• Ken

    I haven’t read all the entries above carefully but it seems to me that the word that is the elephant in the room is “didactic” — and if I’m right about that it’s because of the advice I received forty plus years ago on what a good story should be, and that was “Never Didactic.”

    didactic |dīˈdaktik|
    intended to teach, particularly in having moral instruction as an ulterior motive : a didactic novel that set out to expose social injustice.
    • in the manner of a teacher, particularly so as to treat someone in a patronizing way : slow-paced, didactic lecturing.

    I watched an “interesting” movie the other night. Frank Langela plays an old professor who’s had a couple of notable books but with life in ebb, sits at a typewriter [not a computer — maybe that’s his problem] and hits keys but admits that nothing is flowing. One line of his dialogue goes something like, “a good story develops from the characters. My characters just aren’t doing anything.”

    Flannery O’Connor is probably the best modern example of an artist of fiction with characters that were doing things. And the characters were well enough put together that their actions followed from what we had been given as clues to who they were. Granted they surprised us but never unpredictably, not if one was really paying attention.

    In my opinion, a moral Christian story exists when the actions of the characters lead to a consequence that conforms to the moral values of Christianity. Along the way a lot of stuff can occur and some of it might be R or PG13. But if good is rewarded and evil punished — I’m okay.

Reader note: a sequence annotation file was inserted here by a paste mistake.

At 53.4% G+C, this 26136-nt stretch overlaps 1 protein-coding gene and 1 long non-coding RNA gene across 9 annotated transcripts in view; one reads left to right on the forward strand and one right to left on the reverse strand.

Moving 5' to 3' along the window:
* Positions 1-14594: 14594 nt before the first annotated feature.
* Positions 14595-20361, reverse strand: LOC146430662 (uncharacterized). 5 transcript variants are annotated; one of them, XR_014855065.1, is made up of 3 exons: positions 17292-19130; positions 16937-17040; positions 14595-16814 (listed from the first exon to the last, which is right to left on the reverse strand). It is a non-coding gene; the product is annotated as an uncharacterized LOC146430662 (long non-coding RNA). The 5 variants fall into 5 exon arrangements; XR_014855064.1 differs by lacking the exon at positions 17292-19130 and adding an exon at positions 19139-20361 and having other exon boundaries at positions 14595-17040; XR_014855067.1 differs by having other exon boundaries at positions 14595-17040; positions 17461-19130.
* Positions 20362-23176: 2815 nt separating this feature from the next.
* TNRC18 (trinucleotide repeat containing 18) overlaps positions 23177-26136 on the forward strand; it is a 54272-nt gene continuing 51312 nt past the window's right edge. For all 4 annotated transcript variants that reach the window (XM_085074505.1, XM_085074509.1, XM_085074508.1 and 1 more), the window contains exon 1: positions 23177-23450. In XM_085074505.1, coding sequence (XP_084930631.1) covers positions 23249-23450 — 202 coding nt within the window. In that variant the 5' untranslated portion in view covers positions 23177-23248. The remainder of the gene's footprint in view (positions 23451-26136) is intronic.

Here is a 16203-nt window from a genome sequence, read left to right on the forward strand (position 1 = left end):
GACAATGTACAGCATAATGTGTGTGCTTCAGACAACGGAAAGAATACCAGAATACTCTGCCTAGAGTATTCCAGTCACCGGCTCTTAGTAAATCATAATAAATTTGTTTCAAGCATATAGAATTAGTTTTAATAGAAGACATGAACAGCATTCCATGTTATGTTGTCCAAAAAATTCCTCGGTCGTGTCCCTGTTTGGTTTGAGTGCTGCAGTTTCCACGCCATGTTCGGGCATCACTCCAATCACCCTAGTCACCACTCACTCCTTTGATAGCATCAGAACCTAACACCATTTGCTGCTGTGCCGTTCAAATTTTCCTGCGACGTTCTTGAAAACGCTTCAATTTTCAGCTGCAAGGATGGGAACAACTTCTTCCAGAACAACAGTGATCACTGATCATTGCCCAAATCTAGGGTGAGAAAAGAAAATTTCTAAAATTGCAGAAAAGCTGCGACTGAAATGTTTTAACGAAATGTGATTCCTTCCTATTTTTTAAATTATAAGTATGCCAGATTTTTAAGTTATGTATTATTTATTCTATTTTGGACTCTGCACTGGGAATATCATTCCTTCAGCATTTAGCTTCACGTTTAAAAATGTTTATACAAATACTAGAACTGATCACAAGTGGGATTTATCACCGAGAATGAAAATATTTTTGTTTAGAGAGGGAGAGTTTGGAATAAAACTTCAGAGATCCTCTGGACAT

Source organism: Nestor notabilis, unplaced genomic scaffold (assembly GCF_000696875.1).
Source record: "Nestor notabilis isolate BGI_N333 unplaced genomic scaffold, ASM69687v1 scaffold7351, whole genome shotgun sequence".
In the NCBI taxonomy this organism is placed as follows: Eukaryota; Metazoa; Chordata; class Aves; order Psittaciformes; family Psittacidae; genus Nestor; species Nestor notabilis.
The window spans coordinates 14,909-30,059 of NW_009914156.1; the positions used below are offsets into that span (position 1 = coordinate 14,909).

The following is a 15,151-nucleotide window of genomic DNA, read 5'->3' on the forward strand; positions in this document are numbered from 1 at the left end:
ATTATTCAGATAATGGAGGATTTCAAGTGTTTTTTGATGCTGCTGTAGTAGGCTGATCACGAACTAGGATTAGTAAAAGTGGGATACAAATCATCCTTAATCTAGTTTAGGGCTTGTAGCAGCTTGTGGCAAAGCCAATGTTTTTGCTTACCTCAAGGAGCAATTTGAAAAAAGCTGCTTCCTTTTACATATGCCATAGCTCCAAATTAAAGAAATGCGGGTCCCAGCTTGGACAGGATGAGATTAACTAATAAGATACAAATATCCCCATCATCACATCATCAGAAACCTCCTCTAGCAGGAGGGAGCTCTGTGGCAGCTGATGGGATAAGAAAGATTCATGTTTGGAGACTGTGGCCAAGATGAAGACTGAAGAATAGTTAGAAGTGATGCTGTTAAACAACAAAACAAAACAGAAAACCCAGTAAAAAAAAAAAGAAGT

Life’s not always like that but it’s as close to didactic as I think it is artistically safe to be.

  • Roger McKinney

    Ken, good points! I think you’re right. The basic pattern needs to be a good story first, populated with a Christian character or two as the good guy. That’s how the anti-Christian crowd works. They portray the Christian as the crazy and evil guy. Who ever is the “good” guy in the film will cause an emotional connection, not intellectual, with the viewer and create empathy and support for his position. The apologetic is emotional, not cerebral.

    Of course, an interesting twist would be to make the Christian appear to be the bad guy but end up being the good guy. Wouk did something similar in “The Cain Mutiny” but that takes a lot of skill.

  • John Couretas

    In the March issue of Commentary, Terry Teachout reviews the new Brad Gooch biography of the novelist Flannery O’Connor — and offers a new “appreciation” of the artist. Teachout makes the point that O’Connor was no “run of the mill religious novelist.” You wonder, now 40 plus years after her death, how many of her new readers actually discern the religious content in her work. Here’s a snip from Teachout’s article.

    As Gooch makes clear, O’Connor’s religious beliefs were central to her art. She was a “cradle Catholic,” one of the very few novelists of her generation to have been born into the church rather than converting to Catholicism as an adult, and she appears never to have weathered any crisis of faith. What inspired her to write fiction, however, was not her own reasonably straightforward relationship to the Catholic Church so much as the church’s more complex relationship to the world around her.

    Roman Catholicism has long been viewed with suspicion in the South, where evangelical Protestantism in all its myriad varieties is woven into the fabric of a culture that is, in O’Connor’s oft-quoted phrase, “Christ-haunted.” O’Connor, on the other hand, was both a Catholic and an intellectual, a pair of traits that set her as far apart from the common life of rural Georgia as did the chronic illness that forced her to lead the reclusive existence of a semi-invalid.